Ms Jodie Wiseman1, Dr Robert Ware2, Dr Megan Simons3, Professor Steven McPhail4, Professor Roy Kimble5, Dr Zephanie Tyack1
1Centre For Children’s Burns And Trauma Research, South Brisbane, Australia, 2Menzies Health Institute Queensland, Griffith University, Nathan, Australia, 3Occupational Therapy Department, Queensland Children’s Hospital, South Brisbane, Australia, 4Centre for Functioning and Health Research, Metro South Health, Buranda, Australia, 5Pegg Leditschke Children’s Burns Centre, Queensland Children’s Hospital, South Brisbane, Australia
This study aimed to determine the effectiveness of topical silicone gel and pressure garment therapy, alone or combined, for the prevention and management of burn scarring in children.
A randomised trial was conducted with children with burns that healed spontaneously after 17 days or more, required grafting, or received reconstruction surgery for a pre-existing burn scar. Participants were randomised into: (1) topical silicone gel only, (2) pressure garment only, or (3) combined therapies. Primary outcomes included scar thickness and itch intensity (primary end-point, 6-months post-burn injury). Secondary outcomes included health-related quality of life, scar severity, treatment satisfaction, adherence and adverse effects. Data were analysed using descriptive statistics and mixed models regression.
Participants (N=153; silicone n=51, pressure garment n=49, combined n=53) had a median (IQR) age of 4.9 (1.6, 10.2) years, median percent total body surface area burn of 1% (0.5%, 3%), and were 65% male. At 6-months post-burn injury, intention to treat analysis identified thinner scars in the silicone (n=51 scar sites) compared to the combined group (n=48 scar sites) (MD (95%CI)=-0.04cm (-0.07, -0.00), p=0.05). No other between group differences were identified for outcomes at the 6-months post-burn primary endpoint. Results for the 12-months post-burn secondary endpoint will be discussed.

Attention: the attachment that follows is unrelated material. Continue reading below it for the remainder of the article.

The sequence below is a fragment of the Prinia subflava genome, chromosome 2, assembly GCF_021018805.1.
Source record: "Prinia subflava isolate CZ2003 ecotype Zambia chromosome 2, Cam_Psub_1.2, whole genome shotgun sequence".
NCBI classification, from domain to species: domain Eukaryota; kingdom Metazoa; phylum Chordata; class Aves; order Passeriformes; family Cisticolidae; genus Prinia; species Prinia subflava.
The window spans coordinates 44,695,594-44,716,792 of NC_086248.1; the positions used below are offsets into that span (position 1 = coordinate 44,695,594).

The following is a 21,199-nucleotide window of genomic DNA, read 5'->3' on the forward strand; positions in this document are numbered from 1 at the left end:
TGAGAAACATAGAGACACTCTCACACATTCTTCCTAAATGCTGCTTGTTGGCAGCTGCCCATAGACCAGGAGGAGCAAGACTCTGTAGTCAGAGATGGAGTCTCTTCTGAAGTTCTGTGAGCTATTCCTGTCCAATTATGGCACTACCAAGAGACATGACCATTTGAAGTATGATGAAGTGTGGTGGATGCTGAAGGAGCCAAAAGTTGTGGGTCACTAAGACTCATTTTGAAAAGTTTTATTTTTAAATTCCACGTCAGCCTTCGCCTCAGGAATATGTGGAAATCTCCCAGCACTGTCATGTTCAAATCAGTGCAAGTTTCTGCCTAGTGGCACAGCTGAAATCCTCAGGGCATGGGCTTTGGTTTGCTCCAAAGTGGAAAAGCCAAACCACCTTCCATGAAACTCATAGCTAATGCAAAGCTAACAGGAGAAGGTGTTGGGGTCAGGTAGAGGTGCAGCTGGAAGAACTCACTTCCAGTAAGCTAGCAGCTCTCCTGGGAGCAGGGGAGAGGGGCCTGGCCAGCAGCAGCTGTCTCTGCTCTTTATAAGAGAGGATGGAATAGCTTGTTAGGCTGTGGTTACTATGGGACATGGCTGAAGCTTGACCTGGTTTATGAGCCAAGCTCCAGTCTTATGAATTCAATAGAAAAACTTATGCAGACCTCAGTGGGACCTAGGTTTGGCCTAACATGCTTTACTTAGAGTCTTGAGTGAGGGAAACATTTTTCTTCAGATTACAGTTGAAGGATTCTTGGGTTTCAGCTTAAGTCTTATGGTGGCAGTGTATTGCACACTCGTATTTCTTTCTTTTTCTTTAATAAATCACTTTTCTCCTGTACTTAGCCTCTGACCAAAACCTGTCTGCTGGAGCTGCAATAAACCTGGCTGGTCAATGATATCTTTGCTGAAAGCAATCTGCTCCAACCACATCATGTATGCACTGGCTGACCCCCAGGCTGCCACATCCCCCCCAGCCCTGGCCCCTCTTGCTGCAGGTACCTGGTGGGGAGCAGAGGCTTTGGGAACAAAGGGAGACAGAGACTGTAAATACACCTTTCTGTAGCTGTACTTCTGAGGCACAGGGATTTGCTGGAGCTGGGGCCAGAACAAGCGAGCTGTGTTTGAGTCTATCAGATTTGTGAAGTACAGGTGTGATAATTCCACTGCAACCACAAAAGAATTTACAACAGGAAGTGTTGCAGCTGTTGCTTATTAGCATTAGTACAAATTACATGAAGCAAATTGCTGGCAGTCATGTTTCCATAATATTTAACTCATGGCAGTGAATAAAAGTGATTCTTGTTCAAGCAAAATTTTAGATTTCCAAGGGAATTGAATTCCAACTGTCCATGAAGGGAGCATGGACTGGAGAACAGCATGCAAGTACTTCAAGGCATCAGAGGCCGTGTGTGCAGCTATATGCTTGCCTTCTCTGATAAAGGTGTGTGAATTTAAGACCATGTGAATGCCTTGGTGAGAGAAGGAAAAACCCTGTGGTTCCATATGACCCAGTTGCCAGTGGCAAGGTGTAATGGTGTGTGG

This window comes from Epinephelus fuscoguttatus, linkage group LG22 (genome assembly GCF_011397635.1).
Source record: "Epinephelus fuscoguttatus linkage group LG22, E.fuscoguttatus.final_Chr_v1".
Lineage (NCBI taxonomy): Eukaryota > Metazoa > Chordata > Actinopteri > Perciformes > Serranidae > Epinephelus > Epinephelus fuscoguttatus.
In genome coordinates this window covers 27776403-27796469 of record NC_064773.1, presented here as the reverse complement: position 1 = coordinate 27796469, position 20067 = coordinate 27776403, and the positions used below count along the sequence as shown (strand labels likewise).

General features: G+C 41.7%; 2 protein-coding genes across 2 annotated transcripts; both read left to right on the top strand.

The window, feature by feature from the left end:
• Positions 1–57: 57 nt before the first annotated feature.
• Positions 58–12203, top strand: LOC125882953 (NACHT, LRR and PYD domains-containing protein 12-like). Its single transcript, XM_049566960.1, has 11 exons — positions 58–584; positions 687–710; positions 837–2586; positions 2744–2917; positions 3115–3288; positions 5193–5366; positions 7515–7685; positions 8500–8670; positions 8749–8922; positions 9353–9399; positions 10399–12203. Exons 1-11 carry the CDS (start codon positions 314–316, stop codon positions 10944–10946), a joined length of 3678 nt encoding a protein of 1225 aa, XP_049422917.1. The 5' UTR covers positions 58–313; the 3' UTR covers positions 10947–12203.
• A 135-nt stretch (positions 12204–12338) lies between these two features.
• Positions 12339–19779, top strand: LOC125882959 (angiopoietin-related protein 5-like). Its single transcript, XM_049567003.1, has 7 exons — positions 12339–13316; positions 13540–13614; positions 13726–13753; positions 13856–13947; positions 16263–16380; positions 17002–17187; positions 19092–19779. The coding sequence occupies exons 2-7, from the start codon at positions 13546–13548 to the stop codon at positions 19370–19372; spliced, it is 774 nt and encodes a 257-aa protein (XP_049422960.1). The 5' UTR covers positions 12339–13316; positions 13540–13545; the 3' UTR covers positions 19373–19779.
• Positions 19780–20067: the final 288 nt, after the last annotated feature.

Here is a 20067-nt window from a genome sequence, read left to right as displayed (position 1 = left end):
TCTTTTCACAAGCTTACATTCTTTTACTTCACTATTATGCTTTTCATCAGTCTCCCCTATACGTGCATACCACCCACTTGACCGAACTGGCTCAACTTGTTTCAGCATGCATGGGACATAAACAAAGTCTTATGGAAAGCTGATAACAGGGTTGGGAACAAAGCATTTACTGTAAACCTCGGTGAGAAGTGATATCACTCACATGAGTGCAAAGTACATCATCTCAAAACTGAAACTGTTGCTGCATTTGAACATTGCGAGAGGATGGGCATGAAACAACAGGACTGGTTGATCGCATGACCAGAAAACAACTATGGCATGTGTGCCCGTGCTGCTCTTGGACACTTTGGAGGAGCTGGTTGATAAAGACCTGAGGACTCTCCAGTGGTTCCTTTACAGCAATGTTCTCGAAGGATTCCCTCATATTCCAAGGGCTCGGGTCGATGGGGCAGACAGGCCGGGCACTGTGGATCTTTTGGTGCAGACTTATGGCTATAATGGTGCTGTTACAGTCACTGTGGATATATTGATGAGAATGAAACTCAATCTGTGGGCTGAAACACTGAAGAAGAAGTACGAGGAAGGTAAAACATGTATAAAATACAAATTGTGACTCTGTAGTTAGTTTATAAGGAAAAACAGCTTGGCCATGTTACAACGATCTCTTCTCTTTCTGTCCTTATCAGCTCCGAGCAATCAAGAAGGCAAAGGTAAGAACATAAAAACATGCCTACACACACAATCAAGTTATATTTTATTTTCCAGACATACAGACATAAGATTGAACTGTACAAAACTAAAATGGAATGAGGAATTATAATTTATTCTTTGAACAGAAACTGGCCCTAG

No benefit was identified for a combined silicone and pressure intervention for the prevention and management of scarring in children at 6-months post-burn injury. Other considerations include the risk of adverse effects and treatment adherence which may underpin treatment selection decisions in paediatric burn-care settings.
Jodie is an Occupational Therapist who has submitted her PhD with the Centre for Children’s Burns and Trauma Research at the University of Queensland and Pegg Leditschke Children’s Burns Centre. Jodie’s PhD research was focused on the effectiveness of silicone and pressure garment therapy for the prevention and management of burn scarring in children.